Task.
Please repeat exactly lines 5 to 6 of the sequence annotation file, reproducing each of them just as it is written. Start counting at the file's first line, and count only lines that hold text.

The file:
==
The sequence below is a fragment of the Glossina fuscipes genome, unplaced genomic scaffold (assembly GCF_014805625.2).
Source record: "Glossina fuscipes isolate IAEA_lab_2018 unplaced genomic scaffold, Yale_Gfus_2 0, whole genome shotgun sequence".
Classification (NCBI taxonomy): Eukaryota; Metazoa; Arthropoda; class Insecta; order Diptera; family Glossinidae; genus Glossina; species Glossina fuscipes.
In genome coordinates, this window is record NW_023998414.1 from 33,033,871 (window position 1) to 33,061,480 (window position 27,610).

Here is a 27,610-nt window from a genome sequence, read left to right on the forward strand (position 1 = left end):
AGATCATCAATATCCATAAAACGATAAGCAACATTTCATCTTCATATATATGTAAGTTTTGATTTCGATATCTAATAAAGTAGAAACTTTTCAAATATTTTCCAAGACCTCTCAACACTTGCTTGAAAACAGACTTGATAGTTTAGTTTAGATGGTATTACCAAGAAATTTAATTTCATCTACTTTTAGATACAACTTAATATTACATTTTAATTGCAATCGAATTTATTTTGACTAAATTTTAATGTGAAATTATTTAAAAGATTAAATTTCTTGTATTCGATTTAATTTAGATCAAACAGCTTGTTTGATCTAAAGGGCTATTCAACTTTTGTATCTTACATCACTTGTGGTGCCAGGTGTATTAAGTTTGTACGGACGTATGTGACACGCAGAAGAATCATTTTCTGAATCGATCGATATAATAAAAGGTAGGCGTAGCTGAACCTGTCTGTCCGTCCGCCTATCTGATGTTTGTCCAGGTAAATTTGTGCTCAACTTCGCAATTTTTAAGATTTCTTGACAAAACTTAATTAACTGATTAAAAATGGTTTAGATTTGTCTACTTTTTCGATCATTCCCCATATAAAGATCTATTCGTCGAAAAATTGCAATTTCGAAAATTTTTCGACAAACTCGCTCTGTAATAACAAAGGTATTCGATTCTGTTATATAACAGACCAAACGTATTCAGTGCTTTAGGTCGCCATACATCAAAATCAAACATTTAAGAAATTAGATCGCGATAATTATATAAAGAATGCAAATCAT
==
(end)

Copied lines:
Here is a 27,610-nt window from a genome sequence, read left to right on the forward strand (position 1 = left end):
AGATCATCAATATCCATAAAACGATAAGCAACATTTCATCTTCATATATATGTAAGTTTTGATTTCGATATCTAATAAAGTAGAAACTTTTCAAATATTTTCCAAGACCTCTCAACACTTGCTTGAAAACAGACTTGATAGTTTAGTTTAGATGGTATTACCAAGAAATTTAATTTCATCTACTTTTAGATACAACTTAATATTACATTTTAATTGCAATCGAATTTATTTTGACTAAATTTTAATGTGAAATTATTTAAAAGATTAAATTTCTTGTATTCGATTTAATTTAGATCAAACAGCTTGTTTGATCTAAAGGGCTATTCAACTTTTGTATCTTACATCACTTGTGGTGCCAGGTGTATTAAGTTTGTACGGACGTATGTGACACGCAGAAGAATCATTTTCTGAATCGATCGATATAATAAAAGGTAGGCGTAGCTGAACCTGTCTGTCCGTCCGCCTATCTGATGTTTGTCCAGGTAAATTTGTGCTCAACTTCGCAATTTTTAAGATTTCTTGACAAAACTTAATTAACTGATTAAAAATGGTTTAGATTTGTCTACTTTTTCGATCATTCCCCATATAAAGATCTATTCGTCGAAAAATTGCAATTTCGAAAATTTTTCGACAAACTCGCTCTGTAATAACAAAGGTATTCGATTCTGTTATATAACAGACCAAACGTATTCAGTGCTTTAGGTCGCCATACATCAAAATCAAACATTTAAGAAATTAGATCGCGATAATTATATAAAGAATGCAAATCAT